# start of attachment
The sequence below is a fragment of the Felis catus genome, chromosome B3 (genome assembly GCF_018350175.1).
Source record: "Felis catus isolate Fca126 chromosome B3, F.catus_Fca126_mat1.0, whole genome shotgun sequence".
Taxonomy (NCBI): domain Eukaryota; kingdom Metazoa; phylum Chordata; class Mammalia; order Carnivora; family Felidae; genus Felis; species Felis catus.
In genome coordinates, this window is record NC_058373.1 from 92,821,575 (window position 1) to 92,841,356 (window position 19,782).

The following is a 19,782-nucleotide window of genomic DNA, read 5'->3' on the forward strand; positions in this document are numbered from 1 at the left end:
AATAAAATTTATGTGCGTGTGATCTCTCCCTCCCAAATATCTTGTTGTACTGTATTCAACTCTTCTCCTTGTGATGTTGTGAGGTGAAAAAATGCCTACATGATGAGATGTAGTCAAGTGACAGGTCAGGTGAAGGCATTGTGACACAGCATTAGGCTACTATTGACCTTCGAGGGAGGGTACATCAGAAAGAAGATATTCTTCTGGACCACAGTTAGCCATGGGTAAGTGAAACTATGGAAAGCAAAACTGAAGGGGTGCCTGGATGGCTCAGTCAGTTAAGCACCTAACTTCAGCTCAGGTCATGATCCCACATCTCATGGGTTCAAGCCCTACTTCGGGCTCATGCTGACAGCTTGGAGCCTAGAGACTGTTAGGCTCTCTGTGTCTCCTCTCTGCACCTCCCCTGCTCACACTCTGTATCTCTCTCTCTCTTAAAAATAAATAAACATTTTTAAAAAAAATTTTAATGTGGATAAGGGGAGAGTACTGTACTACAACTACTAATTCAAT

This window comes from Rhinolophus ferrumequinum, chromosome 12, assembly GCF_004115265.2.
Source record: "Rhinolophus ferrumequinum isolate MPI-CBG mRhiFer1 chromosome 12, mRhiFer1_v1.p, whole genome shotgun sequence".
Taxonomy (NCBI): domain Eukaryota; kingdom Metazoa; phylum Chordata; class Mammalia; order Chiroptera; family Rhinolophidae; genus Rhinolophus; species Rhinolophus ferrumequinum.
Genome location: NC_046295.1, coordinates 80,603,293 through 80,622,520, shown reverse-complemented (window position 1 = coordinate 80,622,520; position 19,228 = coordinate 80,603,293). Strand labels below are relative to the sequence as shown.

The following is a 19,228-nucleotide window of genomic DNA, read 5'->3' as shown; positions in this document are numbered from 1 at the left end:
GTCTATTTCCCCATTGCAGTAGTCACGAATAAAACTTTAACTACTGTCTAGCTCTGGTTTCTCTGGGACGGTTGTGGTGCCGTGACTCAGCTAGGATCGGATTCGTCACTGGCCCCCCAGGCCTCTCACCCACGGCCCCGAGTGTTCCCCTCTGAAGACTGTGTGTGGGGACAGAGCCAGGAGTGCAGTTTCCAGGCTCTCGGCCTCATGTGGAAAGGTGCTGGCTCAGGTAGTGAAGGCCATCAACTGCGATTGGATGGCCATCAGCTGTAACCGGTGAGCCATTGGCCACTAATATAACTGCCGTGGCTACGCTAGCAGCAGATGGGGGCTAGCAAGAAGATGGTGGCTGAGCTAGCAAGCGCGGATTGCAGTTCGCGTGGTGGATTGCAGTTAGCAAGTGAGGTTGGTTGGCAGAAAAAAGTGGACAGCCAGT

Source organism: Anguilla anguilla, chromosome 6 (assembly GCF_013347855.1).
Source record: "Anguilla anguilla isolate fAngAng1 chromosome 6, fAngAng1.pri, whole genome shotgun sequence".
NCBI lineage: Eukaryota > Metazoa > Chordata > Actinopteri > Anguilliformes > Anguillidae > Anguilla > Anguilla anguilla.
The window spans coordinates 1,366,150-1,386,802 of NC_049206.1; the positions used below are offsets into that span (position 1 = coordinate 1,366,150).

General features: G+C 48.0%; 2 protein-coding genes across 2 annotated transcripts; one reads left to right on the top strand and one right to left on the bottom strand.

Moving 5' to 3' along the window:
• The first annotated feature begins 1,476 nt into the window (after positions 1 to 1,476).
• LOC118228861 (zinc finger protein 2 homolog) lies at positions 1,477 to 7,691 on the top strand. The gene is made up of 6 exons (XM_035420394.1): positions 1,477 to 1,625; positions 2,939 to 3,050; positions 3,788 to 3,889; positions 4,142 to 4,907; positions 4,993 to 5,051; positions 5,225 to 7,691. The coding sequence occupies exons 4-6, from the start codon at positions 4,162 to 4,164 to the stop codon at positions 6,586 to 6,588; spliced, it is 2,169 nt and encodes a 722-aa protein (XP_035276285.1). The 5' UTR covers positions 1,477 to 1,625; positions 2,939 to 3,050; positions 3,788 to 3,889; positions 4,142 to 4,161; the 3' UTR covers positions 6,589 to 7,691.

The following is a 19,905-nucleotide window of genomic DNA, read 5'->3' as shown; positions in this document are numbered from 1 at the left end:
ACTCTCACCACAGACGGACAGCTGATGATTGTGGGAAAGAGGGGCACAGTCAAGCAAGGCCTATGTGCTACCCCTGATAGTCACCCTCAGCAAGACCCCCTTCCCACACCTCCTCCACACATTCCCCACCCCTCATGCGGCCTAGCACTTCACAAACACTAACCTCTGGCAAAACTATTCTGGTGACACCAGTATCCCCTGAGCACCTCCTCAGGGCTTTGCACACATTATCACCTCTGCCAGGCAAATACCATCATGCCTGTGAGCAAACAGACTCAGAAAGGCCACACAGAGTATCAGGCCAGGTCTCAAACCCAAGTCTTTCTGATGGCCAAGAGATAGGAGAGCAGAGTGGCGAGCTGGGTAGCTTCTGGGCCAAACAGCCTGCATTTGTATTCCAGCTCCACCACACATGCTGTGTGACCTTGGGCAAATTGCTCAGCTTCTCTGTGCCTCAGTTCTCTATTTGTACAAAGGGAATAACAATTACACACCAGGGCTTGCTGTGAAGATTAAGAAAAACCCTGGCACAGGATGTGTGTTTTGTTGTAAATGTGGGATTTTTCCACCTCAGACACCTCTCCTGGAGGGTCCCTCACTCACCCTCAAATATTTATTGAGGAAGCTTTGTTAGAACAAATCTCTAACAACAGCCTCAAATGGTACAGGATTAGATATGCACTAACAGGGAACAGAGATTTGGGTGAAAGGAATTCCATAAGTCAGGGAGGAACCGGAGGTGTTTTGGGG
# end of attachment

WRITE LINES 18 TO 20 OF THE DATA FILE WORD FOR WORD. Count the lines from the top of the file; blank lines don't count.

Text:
Moving 5' to 3' along the window:
• The first annotated feature begins 1,476 nt into the window (after positions 1 to 1,476).
• LOC118228861 (zinc finger protein 2 homolog) lies at positions 1,477 to 7,691 on the top strand. The gene is made up of 6 exons (XM_035420394.1): positions 1,477 to 1,625; positions 2,939 to 3,050; positions 3,788 to 3,889; positions 4,142 to 4,907; positions 4,993 to 5,051; positions 5,225 to 7,691. The coding sequence occupies exons 4-6, from the start codon at positions 4,162 to 4,164 to the stop codon at positions 6,586 to 6,588; spliced, it is 2,169 nt and encodes a 722-aa protein (XP_035276285.1). The 5' UTR covers positions 1,477 to 1,625; positions 2,939 to 3,050; positions 3,788 to 3,889; positions 4,142 to 4,161; the 3' UTR covers positions 6,589 to 7,691.